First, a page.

The United Kingdom Student housing market is the second largest in the world. This market has expanded rapidly since the turn of the Millennium to the point where investment into UK student housing exceeded that into the US for the first time in 2013. It even maintained momentum during the recession, as cash-strapped universities partnered with private providers to upgrade their ageing stock.
Commercial purpose-built student accommodation (PBSA) has expanded by 63% to be the fastest growing sector. Major players such as UNITE, DIGS and University Partnerships Programme (UPP) have carved niches which offer quality off and on-campus products – together they control 42% of the total private supply – but these are not traded in REIT form as they might be in the US. Furthermore, these developers focus more on the bulk of the market demand and not the more affluent and selective inbound International student body.
The growth of the UK sector has been driven by the consolidation of portfolios, funded by cross border investment, which accounted for 72% of investment activity by volume in 2013. The majority of this capital (54%) originated from the US, with Asia and EMEA equally sharing the rest.
Despite the large uplift in investment, since 2005 there has only been a 13% increase in student housing supply, resulting in a critical under-supply in all core markets as student population has increased at in excess of 70% during the same period. UCAS shows that 580,000 applied to study at Higher Education level in 2014, compared with only 340,000 in 2005 (Higher Education Funding Council for England).
Universities in the UK guarantee accommodation for first year students. The inability of UK institutions to accommodate eligible UK-domiciled students in the 2005-2010 period resulted in, on average, 130,000 students not receiving an offer.
Additional pressure is applied by applications from overseas students – the UK is the second most popular country behind the US, with 11% of the world’s foreign students.
Despite the country’s small size, it is also home to 49 of the Times Top 400 universities (12%), including some of the highest ranking – Oxford and Cambridge rank third and fifth, respectively.
The UK has more than 60 ‘student cities’, defined as having more than 10,000 university students that make up over 5% of the local population. London has the largest, with over 300,000 students, followed by Leeds and Birmingham with around 65,000 each.
Manchester and Liverpool have the highest proportion of students in commercial purpose-built student accommodation (PBSA), while cities like Oxford, Brighton, Huddersfield and York have next to no students in PBSA accommodation. London has the highest number of students that are unable to access either PBSA or university accommodation.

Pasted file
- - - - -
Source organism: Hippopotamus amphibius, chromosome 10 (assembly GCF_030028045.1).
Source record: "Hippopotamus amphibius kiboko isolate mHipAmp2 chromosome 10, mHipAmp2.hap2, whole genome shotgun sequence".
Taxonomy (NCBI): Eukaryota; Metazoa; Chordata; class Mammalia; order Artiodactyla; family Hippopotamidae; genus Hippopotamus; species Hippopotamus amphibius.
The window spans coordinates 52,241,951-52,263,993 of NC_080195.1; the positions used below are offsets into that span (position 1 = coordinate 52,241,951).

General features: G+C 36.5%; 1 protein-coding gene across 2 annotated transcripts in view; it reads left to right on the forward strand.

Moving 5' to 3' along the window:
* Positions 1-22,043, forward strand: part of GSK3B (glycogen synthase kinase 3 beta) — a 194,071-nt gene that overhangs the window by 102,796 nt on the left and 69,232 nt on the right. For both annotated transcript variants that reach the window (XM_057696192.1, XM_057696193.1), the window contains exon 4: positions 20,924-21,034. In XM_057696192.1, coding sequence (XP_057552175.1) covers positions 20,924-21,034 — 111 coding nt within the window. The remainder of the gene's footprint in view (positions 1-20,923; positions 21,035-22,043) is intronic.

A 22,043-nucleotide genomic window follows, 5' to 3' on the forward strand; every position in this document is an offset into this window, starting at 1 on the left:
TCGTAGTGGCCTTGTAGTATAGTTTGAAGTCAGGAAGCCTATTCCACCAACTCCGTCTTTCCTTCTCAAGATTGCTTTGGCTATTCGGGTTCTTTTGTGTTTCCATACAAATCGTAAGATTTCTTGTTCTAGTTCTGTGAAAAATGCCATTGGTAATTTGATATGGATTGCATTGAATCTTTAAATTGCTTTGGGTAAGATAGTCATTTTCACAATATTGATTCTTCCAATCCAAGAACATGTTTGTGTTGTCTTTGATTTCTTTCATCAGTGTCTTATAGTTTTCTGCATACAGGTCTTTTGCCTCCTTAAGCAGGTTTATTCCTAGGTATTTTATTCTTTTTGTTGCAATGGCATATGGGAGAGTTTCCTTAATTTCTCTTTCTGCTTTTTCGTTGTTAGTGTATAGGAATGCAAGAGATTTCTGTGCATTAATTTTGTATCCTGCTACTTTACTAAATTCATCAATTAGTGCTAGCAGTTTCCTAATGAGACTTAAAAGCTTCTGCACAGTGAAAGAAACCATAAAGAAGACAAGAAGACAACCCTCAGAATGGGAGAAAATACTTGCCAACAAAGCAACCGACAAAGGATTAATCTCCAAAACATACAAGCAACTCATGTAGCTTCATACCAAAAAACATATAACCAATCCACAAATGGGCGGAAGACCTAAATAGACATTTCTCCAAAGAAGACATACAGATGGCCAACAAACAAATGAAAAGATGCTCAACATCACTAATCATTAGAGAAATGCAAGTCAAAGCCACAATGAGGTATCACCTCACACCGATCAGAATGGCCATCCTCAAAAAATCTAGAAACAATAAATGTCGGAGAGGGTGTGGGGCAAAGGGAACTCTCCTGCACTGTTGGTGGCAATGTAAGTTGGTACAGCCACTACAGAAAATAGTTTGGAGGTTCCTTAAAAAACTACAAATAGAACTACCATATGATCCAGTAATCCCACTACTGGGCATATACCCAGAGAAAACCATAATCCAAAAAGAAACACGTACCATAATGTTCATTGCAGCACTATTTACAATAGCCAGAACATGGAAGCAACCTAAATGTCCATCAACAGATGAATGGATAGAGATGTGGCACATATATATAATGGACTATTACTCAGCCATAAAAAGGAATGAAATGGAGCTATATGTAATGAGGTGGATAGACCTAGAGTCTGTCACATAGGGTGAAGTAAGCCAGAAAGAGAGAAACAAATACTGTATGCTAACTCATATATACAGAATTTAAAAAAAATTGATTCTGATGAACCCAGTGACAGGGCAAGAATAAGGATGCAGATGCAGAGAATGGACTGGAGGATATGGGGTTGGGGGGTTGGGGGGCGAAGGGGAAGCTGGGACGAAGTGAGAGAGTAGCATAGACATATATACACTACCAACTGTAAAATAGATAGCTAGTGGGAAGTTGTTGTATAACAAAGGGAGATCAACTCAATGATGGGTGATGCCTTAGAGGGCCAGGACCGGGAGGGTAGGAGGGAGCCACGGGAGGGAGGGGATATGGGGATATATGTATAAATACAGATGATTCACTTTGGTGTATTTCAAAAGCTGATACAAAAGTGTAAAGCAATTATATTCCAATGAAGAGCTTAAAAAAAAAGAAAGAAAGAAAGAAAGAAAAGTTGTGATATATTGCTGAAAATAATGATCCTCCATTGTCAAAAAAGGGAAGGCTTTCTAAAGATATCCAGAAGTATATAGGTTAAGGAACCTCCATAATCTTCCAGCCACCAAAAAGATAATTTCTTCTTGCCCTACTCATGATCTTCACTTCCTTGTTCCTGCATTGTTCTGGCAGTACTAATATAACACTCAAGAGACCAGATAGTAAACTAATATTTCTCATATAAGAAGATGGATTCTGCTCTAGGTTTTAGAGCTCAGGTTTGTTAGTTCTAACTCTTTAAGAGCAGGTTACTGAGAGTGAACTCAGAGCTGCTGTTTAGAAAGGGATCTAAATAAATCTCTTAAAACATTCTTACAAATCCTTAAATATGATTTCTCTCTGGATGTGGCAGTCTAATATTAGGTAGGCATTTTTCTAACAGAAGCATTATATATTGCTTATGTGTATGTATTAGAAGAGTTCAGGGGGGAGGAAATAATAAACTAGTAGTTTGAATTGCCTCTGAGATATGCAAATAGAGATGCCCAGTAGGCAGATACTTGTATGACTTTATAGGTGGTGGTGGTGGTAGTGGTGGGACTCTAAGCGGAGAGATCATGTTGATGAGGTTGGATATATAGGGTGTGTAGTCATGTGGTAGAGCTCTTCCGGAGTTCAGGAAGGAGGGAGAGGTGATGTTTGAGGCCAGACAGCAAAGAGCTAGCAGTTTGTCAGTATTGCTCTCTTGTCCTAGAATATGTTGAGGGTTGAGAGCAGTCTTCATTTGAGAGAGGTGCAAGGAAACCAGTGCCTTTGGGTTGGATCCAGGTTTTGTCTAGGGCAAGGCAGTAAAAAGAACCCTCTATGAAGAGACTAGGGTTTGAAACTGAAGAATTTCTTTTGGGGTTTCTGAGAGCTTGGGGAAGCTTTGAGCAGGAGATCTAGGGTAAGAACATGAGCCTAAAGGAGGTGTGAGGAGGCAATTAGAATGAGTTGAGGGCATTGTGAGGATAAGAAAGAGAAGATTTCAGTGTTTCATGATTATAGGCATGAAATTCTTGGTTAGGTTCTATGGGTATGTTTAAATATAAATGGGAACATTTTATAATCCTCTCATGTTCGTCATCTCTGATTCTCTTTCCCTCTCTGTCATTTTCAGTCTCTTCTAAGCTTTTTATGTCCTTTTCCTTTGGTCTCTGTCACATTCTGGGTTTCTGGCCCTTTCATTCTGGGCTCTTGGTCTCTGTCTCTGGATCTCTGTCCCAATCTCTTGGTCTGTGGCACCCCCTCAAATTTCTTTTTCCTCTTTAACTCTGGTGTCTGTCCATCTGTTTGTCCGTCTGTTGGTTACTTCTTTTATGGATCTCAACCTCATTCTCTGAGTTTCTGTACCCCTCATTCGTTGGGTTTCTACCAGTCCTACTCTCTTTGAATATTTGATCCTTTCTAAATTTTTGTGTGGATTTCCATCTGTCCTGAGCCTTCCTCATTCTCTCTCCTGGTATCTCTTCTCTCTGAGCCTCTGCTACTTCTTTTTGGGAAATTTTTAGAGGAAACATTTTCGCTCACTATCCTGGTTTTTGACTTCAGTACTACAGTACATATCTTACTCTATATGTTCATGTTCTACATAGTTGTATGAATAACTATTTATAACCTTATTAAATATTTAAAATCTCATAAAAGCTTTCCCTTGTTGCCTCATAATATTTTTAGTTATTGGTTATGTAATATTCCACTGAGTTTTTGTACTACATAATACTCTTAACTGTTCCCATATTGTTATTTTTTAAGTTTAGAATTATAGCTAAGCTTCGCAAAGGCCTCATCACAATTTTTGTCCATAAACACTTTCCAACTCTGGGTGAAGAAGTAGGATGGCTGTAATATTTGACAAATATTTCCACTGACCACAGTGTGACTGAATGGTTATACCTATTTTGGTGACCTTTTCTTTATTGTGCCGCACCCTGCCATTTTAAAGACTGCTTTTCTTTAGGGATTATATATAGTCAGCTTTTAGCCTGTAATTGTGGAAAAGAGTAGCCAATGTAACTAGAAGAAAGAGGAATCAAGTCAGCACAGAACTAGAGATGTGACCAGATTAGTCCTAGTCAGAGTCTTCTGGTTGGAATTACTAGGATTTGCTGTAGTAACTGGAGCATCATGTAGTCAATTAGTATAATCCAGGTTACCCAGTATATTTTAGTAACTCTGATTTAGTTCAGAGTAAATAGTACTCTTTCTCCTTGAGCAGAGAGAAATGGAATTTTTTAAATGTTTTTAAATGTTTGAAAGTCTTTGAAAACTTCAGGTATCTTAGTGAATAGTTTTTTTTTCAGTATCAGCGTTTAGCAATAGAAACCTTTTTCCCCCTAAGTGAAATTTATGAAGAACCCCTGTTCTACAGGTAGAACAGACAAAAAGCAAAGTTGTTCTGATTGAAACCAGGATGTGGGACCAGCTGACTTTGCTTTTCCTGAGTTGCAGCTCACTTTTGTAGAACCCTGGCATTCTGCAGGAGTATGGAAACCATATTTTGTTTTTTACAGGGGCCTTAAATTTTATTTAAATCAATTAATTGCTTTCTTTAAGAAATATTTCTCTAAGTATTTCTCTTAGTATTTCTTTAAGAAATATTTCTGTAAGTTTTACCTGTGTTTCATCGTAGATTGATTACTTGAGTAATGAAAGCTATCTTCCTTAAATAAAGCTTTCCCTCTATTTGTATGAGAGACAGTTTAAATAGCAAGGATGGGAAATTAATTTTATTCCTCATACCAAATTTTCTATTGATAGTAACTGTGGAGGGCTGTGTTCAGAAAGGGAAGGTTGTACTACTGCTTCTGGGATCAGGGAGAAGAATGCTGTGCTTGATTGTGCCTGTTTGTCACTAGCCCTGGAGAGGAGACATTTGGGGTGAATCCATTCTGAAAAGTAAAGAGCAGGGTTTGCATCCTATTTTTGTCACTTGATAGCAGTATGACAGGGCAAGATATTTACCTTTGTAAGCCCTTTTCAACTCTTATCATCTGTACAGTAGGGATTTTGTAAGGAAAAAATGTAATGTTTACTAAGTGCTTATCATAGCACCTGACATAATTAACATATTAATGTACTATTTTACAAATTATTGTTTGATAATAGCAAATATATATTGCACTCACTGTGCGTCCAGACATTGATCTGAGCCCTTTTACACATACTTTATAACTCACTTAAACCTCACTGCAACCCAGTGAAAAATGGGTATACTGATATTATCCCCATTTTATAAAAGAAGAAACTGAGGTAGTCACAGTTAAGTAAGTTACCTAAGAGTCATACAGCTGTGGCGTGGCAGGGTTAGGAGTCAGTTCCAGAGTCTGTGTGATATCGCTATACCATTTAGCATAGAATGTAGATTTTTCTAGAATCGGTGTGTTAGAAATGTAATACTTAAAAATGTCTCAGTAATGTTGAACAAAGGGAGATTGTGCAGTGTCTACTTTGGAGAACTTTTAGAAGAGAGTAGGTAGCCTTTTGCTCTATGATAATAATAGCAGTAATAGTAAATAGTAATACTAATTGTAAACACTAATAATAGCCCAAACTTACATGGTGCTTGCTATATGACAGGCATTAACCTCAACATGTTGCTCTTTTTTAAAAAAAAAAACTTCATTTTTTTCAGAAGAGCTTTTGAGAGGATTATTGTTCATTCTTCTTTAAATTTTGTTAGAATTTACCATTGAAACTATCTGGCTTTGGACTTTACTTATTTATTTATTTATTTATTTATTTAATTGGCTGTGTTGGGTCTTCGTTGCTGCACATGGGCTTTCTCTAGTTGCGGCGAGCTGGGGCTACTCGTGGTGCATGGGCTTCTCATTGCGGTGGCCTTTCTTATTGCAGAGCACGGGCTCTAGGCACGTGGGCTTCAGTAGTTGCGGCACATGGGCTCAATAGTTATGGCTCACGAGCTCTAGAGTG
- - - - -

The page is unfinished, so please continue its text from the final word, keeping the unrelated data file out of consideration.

An imbalance between supply and demand
The attraction of the student accommodation sector has been fuelled by structural under-supply in the key markets, which in turn is a result of record numbers entering higher education.
In the UK, the Organisation for Economic Cooperation and Development (OECD) reports that almost half of young people have been involved in tertiary education. The UK now has the fifth highest levels of higher education participation among developed nations, having ranked only 16th in 2000). It means that only South Korea, Japan, Canada and the Republic of Ireland have higher tertiary participation than the UK among OECD nations.
Growing domestic university participation has also coincided with a rapid rise in the number of international students coming to the country’s world-renowned universities to study.
Nationally, the Higher Education Statistics Agency (HESA) shows student numbers have grown 7% across both undergraduates and international post-graduates, with the UK student population now hitting in excess of 2.3 million, or around 3.55% of the UK population.
However, the level of student property has failed to keep pace with the rise in student numbers since 2000. Combined with the housing deficit experienced in the UK over the last few years, students, more than anyone else, are feeling the effects of the chronic under-supply of bespoke housing.
Article 4 Directive
Over half of UK students live in Homes in Multiple Occupancy (or HiMO properties). These are single family residences that are reformed for multiple occupant rentals. As a consequence of the so-called ‘studentification’ of large urban tracks, and the subsequent complaints of ‘ghost towns’ during non-term times, Local Government approved the Article 4 Directive of the Local Planning Act.
The implementation of Article 4 has led to tough new planning rules as well as stiff penalties on landlords for breaching these rules. The Article 4 Directive is used to take away the existing permitted right to turn a single-occupancy property into a HiMO without planning consent and is intended solely as a means of controlling the spread of family home student housing and other HiMO usages. Whilst properties that are currently used for student housing will be exempt, councils are being guided to refuse new applications in order to rebalance the community. The net effect of this will be the further limiting of expansion of student accommodation.
The rule is also aimed at existing landlords; should a current HiMO be rented to a single occupant at any time, the property will immediately be required to apply under the new legislation and run the subsequent risk of rejection.
The Directive is already in effect in nearly 30 UK Councils, with the likes of Oxford, Leeds, Manchester and Leicester amongst those most vigorously applying it.